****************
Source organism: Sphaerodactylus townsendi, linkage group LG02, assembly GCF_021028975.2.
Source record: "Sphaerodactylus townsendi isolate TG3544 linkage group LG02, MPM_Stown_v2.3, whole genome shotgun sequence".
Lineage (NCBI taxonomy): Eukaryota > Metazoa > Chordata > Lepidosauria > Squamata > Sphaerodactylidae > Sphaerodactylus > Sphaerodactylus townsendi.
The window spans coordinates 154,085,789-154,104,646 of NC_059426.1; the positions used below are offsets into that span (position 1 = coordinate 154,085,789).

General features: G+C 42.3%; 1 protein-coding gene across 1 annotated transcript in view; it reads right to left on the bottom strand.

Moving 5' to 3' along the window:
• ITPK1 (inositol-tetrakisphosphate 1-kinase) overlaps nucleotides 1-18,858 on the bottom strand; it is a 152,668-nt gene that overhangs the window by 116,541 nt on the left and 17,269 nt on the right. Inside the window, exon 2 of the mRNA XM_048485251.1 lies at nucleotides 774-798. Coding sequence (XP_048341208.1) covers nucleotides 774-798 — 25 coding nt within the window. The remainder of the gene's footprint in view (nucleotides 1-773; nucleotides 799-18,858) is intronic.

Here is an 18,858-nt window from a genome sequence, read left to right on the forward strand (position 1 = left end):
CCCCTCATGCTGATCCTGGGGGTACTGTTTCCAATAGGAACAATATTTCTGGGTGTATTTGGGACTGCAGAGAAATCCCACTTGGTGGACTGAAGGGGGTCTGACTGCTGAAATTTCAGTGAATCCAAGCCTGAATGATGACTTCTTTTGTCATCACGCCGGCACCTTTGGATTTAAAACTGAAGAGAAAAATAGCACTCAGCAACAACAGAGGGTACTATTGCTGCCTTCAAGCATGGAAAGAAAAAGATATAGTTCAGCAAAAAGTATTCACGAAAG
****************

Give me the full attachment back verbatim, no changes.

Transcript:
Source organism: Sphaerodactylus townsendi, linkage group LG02, assembly GCF_021028975.2.
Source record: "Sphaerodactylus townsendi isolate TG3544 linkage group LG02, MPM_Stown_v2.3, whole genome shotgun sequence".
Lineage (NCBI taxonomy): Eukaryota > Metazoa > Chordata > Lepidosauria > Squamata > Sphaerodactylidae > Sphaerodactylus > Sphaerodactylus townsendi.
The window spans coordinates 154,085,789-154,104,646 of NC_059426.1; the positions used below are offsets into that span (position 1 = coordinate 154,085,789).

General features: G+C 42.3%; 1 protein-coding gene across 1 annotated transcript in view; it reads right to left on the bottom strand.

Moving 5' to 3' along the window:
• ITPK1 (inositol-tetrakisphosphate 1-kinase) overlaps nucleotides 1-18,858 on the bottom strand; it is a 152,668-nt gene that overhangs the window by 116,541 nt on the left and 17,269 nt on the right. Inside the window, exon 2 of the mRNA XM_048485251.1 lies at nucleotides 774-798. Coding sequence (XP_048341208.1) covers nucleotides 774-798 — 25 coding nt within the window. The remainder of the gene's footprint in view (nucleotides 1-773; nucleotides 799-18,858) is intronic.

Here is an 18,858-nt window from a genome sequence, read left to right on the forward strand (position 1 = left end):
CCCCTCATGCTGATCCTGGGGGTACTGTTTCCAATAGGAACAATATTTCTGGGTGTATTTGGGACTGCAGAGAAATCCCACTTGGTGGACTGAAGGGGGTCTGACTGCTGAAATTTCAGTGAATCCAAGCCTGAATGATGACTTCTTTTGTCATCACGCCGGCACCTTTGGATTTAAAACTGAAGAGAAAAATAGCACTCAGCAACAACAGAGGGTACTATTGCTGCCTTCAAGCATGGAAAGAAAAAGATATAGTTCAGCAAAAAGTATTCACGAAAG